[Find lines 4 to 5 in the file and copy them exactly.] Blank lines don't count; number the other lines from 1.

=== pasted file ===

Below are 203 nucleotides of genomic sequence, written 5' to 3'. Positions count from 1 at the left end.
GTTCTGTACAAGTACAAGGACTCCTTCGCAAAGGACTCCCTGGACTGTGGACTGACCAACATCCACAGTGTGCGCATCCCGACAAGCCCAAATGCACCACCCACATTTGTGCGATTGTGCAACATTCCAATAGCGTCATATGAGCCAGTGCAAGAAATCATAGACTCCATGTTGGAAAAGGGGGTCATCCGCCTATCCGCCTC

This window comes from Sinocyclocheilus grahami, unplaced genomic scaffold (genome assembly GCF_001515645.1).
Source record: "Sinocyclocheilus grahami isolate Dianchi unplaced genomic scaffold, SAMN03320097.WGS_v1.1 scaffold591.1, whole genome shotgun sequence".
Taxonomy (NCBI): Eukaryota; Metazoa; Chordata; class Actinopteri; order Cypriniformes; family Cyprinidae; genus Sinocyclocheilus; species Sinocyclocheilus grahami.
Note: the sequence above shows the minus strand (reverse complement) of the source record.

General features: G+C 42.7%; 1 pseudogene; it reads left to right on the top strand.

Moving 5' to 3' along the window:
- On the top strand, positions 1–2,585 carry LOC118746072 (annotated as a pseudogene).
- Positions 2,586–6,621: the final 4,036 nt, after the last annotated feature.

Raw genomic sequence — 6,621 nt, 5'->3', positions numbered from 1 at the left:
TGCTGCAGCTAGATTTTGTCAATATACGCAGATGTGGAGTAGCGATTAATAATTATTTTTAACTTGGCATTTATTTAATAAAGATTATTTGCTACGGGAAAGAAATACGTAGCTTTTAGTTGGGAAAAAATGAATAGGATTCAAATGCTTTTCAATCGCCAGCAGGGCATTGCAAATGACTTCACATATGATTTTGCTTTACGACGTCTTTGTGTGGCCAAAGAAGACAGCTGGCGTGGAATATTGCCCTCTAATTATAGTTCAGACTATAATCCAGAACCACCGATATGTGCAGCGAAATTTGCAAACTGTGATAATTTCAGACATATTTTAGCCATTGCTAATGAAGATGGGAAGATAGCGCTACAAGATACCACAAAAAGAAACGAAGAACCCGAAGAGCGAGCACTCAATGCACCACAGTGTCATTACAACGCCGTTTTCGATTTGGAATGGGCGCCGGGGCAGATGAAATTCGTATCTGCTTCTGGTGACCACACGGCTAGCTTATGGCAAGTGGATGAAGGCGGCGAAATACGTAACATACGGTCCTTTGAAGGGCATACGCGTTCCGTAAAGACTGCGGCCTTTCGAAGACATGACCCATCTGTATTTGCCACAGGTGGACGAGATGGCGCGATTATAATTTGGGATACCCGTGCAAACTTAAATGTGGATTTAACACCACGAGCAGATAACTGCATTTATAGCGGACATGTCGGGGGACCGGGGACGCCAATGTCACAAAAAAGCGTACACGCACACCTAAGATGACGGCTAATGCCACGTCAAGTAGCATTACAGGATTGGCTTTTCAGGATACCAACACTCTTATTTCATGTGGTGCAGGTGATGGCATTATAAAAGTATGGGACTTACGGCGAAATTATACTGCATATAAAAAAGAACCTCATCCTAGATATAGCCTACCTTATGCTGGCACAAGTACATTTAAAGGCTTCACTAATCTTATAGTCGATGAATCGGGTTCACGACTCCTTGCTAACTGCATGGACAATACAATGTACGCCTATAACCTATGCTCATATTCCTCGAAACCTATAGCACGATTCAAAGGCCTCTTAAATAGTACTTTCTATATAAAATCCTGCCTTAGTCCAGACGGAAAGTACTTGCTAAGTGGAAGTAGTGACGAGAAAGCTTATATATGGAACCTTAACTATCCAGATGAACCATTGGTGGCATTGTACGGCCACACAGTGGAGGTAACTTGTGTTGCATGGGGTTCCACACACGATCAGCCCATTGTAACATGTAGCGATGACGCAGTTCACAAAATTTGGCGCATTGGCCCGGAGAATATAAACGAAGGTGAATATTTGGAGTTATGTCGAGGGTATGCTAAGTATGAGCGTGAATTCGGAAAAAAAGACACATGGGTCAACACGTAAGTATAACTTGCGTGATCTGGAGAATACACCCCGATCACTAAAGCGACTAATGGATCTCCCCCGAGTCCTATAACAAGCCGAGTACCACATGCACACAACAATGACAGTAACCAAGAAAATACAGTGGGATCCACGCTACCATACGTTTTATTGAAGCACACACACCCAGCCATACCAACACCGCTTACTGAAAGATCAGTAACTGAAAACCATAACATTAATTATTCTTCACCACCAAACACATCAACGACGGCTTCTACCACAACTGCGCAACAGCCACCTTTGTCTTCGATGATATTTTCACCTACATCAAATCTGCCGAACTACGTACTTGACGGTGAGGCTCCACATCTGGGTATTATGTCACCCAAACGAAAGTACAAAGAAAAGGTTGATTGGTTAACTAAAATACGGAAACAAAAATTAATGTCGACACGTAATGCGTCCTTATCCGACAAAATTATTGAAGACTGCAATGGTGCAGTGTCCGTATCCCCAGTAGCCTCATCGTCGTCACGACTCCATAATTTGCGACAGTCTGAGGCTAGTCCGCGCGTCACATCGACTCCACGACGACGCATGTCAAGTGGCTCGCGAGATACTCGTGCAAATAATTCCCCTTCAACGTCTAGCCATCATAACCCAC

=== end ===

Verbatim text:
Source record: "Sinocyclocheilus grahami isolate Dianchi unplaced genomic scaffold, SAMN03320097.WGS_v1.1 scaffold591.1, whole genome shotgun sequence".
Taxonomy (NCBI): Eukaryota; Metazoa; Chordata; class Actinopteri; order Cypriniformes; family Cyprinidae; genus Sinocyclocheilus; species Sinocyclocheilus grahami.